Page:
Increasing Compliance Rates with a Hip Fracture Analgesia Protocol in a Trauma and Orthopaedic Centre

Sir,

The use of appropriate and adequate analgesia agents in the acute management of hip fractures contributes to reduced patient distress, less incidence of delirium, and aids return to independence and mobility. A local analgesia protocol was introduced to Galway University Hospital (GUH) Trauma & Orthopaedic Department for the management of hip fractures, largely based on the NICE guidelines in conjunction with the acute pain team1.

Outlined are principles for suitable opioids based on patient age and use of nerve blocks where possible, which has been shown to control pain management optimally in the acute setting2. Laxatives along with regular review of analgesia are strongly encouraged and analgesia should be titrated down after 3 days where possible. All patients admitted to GUH with a hip fracture were audited over a 4-week period. Data from the audit was collected, presented at the weekly Orthopaedic Trauma meeting & a review of the protocol was carried out with all Orthopaedic NCHDs present. Physical copies of the protocol were provided on the wards & ED, and also emailed to all Orthopaedic NCHDs to have on their smartphones. Re-audit was commenced for a further period of 4 weeks.

The initial audit included 18 patients in the cohort and 12 in the re-audit. Initially nerve blocks were used in 39% of cases, all performed by the ED Physicians. This improved to 75% after implementing the interventions, with over half of nerve blocks carried out by the anaesthetic physicians. Compliance with the strict dosing regime outlined in the protocol also improved noticeably, reaching 92% in the regular opioids charted and 83% of the ‘as required’ opioids from 33% and 58% respectively. Age-based compliance with opioids in the initial audit was 72% and 54% for regular and as required opioids respectively improving to 83% and 100% respectively after our intervention. Titration of analgesia occurred in 17% of cases initially, improving to 70% in the re-audit. Laxative prescribed simultaneous with opioids was improved to 93% from a figure of 22% at initial audit.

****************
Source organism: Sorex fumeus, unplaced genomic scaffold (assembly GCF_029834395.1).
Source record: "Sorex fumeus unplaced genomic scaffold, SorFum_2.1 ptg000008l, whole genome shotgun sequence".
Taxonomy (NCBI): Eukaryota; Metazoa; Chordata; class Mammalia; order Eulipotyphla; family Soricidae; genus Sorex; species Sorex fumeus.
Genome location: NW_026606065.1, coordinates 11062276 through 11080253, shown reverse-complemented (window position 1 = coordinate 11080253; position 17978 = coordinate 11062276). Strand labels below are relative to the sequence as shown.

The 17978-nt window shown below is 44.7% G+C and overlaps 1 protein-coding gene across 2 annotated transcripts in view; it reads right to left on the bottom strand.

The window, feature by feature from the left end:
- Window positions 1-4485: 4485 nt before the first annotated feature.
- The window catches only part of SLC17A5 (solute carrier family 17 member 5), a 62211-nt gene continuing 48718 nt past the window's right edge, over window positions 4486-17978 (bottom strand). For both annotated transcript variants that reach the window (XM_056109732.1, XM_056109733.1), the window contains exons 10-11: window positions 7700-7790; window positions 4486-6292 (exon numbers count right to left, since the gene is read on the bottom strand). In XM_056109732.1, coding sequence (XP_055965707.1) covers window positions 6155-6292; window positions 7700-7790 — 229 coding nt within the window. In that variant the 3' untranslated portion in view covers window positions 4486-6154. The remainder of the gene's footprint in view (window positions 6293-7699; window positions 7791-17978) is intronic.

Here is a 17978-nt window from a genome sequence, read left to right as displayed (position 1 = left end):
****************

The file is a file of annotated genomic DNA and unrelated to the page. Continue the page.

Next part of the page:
Our objectives of assessing and improving compliance with the protocol have been met, and we will continue to drive this initiative to contribute to greater patient comfort and reduced levels of distress around their admission.

In an ever-advancing technological world, we have proved that creative use of available resources can be quite effective in implementing change to benefit a vulnerable cohort of patients. Simple measures were taken with minimal effort or time cost to both heighten our colleagues’ awareness and ensure easier access to this important pain protocol. These can easily be replicated for other commonly-used medical or surgical protocols, and we encourage other centres to adopt some of these measures with the aim of reducing patient distress and aiding return to independence and mobility. The lack of funding and resources in our Health Service is a regular topic of discussion throughout our country. It is hoped that our study will stimulate new ideas on utilising available resources to ensure optimal treatment of our patients.

K Clesham1, RP. Piggot1, CG. Murphy1, O. Finnerty2,

 

1Department of Trauma and Orthopaedic Surgery, Galway University Hospital

2Department of Anaesthesia, Galway University Hospital

Correspondence:

Kevin Clesham, Annefield, Hollymount, Co Mayo

Email: kevinclesham@gmail.com

Phone 0861296081

References

  1. National institute for health and care excellence. 1. Hip fracture: management. [Online]. Available from: https://www.nice.org.uk/guidance/cg124/ [Accessed 1 August 2016].
  2. Au foss, N.B, Kristensen, B.B, Bundgaard, M, Bak, M, Heiring, C. Fascia iliaca compartment blockade for acute pain control in hip fracture patients: a randomized, placebo-controlled trial. Anesthesiology. 2007;106: 773.